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Native Crypto Exchange Tokens Hint at First Sign of Broader Market Recovery

  • Crypto markets bounced back on Thursday after days of selling pressure inspired by the collapse of DeFi ecosystem Terra
  • Bitfinex’s native token Unus Sed Leo has performed particularly well, thanks to booming trade volumes on the exchange

Crypto markets have hit their lowest point in more than a year as the fallout from Terra’s implosion weighs heavily on essentially all digital assets.

The total market capitalization of all cryptocurrencies bottomed out at nearly $1.1 trillion during Thursday morning trading. That’s less than half their market cap at the start of the year, when crypto was collectively valued at $2.2 trillion.

Since the nadir, however, traders have returned about $135 billion to crypto’s total market cap, although it’s still unclear whether the bounce will stick.

The top 10 cryptocurrencies (excluding stablecoins) on average recovered more than 14% since the market bottomed out — led by alternative layer-1 token Avalanche and Binance’s native exchange coin BNB, which each gained about 25%.

Market leaders bitcoin and ether are recovering comparably slower, rising around 9% since the local bottom.

In fact, some of the most resilient cryptocurrencies of late have been the native tokens that power trades on exchanges – particularly Unus Sed Leo (LEO) of Bitfinex.

Akin to Binance’s BNB coin, Bitfinex traders can save on fees by holding the token (LEO doubles as a mechanism to reimburse users for funds lost in a sizable 2016 hack).

But LEO has fallen less than 2% since Terra’s algorithmic stablecoin UST first lost its dollar peg. Major cryptocurrencies Solana, Polkadot and XRP have all shed around 25%.

And over the past day, the native cryptocurrency of Bitfinex competitor FTX, FTT, dropped less than 4%, while ether and Cardano plummeted 13%.

Daniel Matuszewski, co-founder of crypto investment firm CMS Holdings, told Blockworks exchange tokens have benefited from booming trade volumes inspired by volatility, mostly on account of inbuilt burn mechanisms.

Those mechanisms typically serve as a method of rewarding token holders. Exchanges buy back tokens and burn them — removing them permanently — reducing circulating supply, while beefing up buying power in a bid to boost prices.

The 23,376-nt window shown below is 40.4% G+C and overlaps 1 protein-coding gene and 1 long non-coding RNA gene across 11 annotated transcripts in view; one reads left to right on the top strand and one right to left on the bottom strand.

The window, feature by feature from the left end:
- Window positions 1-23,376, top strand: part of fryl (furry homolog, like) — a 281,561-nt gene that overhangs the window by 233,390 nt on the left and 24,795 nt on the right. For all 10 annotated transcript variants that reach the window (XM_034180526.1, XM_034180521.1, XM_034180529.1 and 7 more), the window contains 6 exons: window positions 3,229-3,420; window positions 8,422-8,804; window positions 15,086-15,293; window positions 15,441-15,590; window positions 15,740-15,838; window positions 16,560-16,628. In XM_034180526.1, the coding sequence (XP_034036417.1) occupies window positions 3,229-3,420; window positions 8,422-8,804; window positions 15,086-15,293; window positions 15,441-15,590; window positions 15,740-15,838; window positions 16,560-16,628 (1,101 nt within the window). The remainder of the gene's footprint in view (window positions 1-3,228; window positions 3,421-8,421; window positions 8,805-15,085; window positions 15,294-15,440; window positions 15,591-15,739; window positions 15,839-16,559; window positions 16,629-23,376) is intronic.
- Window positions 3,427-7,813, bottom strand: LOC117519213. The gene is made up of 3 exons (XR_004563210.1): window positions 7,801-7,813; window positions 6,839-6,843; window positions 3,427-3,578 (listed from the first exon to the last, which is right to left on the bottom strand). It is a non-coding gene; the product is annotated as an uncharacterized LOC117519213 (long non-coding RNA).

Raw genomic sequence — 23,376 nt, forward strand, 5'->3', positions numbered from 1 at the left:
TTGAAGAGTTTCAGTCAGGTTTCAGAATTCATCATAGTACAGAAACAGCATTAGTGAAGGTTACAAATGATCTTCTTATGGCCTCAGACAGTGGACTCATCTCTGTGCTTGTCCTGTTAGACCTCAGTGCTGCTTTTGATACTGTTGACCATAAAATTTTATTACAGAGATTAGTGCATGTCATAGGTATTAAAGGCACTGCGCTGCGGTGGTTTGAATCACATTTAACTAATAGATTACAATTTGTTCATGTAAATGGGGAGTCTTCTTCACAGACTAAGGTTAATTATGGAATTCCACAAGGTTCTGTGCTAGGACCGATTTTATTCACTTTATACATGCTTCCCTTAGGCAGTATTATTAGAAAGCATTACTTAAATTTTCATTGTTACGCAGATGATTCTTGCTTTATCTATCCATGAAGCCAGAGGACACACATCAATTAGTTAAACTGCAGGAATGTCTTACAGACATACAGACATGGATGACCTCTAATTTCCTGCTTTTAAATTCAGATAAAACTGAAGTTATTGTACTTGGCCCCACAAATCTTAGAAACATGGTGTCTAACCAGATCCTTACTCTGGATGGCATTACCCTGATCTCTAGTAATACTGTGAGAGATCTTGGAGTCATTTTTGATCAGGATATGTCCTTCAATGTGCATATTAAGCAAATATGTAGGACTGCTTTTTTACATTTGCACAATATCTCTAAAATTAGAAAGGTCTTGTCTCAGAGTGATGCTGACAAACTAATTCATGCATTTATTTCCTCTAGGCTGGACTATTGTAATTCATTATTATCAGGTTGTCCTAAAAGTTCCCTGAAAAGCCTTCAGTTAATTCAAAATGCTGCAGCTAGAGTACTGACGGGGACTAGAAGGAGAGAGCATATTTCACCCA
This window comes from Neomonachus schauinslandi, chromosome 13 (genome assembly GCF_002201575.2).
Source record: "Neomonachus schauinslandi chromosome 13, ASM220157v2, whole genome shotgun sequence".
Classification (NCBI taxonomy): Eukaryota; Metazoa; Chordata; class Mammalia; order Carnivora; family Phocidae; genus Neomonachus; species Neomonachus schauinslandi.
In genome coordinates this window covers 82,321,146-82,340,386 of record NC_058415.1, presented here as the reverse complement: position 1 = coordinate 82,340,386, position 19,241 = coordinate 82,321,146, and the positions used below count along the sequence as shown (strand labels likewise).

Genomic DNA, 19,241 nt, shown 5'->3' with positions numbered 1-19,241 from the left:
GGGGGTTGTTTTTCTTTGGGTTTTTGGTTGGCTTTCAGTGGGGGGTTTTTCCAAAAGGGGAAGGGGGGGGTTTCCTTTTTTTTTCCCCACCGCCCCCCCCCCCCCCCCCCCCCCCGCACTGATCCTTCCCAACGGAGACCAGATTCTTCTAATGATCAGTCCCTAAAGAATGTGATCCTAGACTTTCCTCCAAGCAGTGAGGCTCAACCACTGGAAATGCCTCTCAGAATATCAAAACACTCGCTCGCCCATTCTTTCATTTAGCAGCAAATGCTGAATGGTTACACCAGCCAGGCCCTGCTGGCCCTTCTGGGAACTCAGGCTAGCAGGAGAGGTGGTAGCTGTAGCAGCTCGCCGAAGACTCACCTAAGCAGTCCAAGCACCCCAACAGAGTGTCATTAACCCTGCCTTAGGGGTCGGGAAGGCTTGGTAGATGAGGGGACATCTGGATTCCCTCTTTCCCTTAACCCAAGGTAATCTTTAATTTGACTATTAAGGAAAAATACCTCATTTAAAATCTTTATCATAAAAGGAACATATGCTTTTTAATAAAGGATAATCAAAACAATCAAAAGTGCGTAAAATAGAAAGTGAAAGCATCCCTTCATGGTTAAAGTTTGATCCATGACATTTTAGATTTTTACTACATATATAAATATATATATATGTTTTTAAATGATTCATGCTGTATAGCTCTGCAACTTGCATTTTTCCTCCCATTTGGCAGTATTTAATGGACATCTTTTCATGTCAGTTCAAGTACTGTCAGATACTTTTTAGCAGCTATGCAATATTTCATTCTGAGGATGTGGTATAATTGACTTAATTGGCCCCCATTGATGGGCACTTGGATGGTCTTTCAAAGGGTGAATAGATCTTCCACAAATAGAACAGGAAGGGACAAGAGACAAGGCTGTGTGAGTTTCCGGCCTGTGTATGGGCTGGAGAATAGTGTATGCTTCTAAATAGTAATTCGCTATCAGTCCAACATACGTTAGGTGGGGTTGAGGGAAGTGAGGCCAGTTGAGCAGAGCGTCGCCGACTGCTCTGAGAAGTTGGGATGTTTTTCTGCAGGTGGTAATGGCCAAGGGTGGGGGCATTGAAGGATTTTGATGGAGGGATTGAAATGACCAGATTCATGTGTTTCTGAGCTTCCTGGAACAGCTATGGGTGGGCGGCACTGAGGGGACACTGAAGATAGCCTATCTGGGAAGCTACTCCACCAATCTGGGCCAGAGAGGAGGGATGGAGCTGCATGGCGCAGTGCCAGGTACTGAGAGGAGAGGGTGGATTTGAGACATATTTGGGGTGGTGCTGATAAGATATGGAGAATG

“It’s been a really, really large 24 hours for the exchanges, so there’s been a ton of burning and buying,” Matuszewski said. “The exchanges are just doing an outrageous amount of business right now and earning loads of money, and that flows into their tokens.”

Exchange volume is altogether up 14% in the past day, according to data from crypto index provider Nomics, with Bitfinex jumping a whopping 34%.

Matuszewski said the worst of the Terra debacle could be in the rearview mirror in short order.

“When Terra died, that obviously hurt a lot of people, and I think as a function of that they had to de-risk elsewhere,” he said. Added Matuszewski: “I’m sure that people had to make margin calls and a lot of forced selling happened as a result of the de-pegging. I think that part of the market cycle is largely over.”


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  • David Canellis

    Blockworks

    Editor

    David Canellis is an editor and journalist based in Amsterdam who has covered the crypto industry full time since 2018. He’s heavily focused on data-driven reporting to identify and map trends within the ecosystem, from bitcoin to DeFi, crypto stocks to NFTs and beyond. Contact David via email at [email protected]

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